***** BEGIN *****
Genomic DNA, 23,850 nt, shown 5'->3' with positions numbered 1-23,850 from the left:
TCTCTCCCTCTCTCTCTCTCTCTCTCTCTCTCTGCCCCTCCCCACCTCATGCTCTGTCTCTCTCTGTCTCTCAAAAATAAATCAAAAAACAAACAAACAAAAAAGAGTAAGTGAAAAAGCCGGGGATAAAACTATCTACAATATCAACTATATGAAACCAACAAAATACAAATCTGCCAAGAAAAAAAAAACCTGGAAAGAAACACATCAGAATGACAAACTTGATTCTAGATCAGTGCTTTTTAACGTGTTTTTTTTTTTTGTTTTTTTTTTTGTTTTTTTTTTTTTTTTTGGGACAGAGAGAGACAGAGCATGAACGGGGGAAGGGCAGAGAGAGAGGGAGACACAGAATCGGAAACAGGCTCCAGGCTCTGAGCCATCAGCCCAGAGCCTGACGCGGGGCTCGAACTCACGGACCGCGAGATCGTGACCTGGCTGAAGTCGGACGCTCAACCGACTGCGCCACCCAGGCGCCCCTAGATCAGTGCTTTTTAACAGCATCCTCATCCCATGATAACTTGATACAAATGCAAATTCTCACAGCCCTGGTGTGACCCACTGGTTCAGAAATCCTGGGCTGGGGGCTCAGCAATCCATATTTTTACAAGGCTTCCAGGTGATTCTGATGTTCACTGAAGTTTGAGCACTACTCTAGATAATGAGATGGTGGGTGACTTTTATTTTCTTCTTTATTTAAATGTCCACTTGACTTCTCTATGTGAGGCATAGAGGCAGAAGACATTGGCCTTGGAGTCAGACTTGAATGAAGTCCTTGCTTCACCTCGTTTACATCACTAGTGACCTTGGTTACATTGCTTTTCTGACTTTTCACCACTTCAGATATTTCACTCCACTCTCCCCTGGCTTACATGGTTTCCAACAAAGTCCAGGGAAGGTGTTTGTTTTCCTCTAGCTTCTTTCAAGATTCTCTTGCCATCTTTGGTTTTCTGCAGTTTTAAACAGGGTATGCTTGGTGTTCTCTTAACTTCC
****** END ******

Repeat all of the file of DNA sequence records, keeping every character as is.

Genomic DNA, 23,850 nt, shown 5'->3' with positions numbered 1-23,850 from the left:
TCTCTCCCTCTCTCTCTCTCTCTCTCTCTCTCTGCCCCTCCCCACCTCATGCTCTGTCTCTCTCTGTCTCTCAAAAATAAATCAAAAAACAAACAAACAAAAAAGAGTAAGTGAAAAAGCCGGGGATAAAACTATCTACAATATCAACTATATGAAACCAACAAAATACAAATCTGCCAAGAAAAAAAAAACCTGGAAAGAAACACATCAGAATGACAAACTTGATTCTAGATCAGTGCTTTTTAACGTGTTTTTTTTTTTTGTTTTTTTTTTTGTTTTTTTTTTTTTTTTTGGGACAGAGAGAGACAGAGCATGAACGGGGGAAGGGCAGAGAGAGAGGGAGACACAGAATCGGAAACAGGCTCCAGGCTCTGAGCCATCAGCCCAGAGCCTGACGCGGGGCTCGAACTCACGGACCGCGAGATCGTGACCTGGCTGAAGTCGGACGCTCAACCGACTGCGCCACCCAGGCGCCCCTAGATCAGTGCTTTTTAACAGCATCCTCATCCCATGATAACTTGATACAAATGCAAATTCTCACAGCCCTGGTGTGACCCACTGGTTCAGAAATCCTGGGCTGGGGGCTCAGCAATCCATATTTTTACAAGGCTTCCAGGTGATTCTGATGTTCACTGAAGTTTGAGCACTACTCTAGATAATGAGATGGTGGGTGACTTTTATTTTCTTCTTTATTTAAATGTCCACTTGACTTCTCTATGTGAGGCATAGAGGCAGAAGACATTGGCCTTGGAGTCAGACTTGAATGAAGTCCTTGCTTCACCTCGTTTACATCACTAGTGACCTTGGTTACATTGCTTTTCTGACTTTTCACCACTTCAGATATTTCACTCCACTCTCCCCTGGCTTACATGGTTTCCAACAAAGTCCAGGGAAGGTGTTTGTTTTCCTCTAGCTTCTTTCAAGATTCTCTTGCCATCTTTGGTTTTCTGCAGTTTTAAACAGGGTATGCTTGGTGTTCTCTTAACTTCC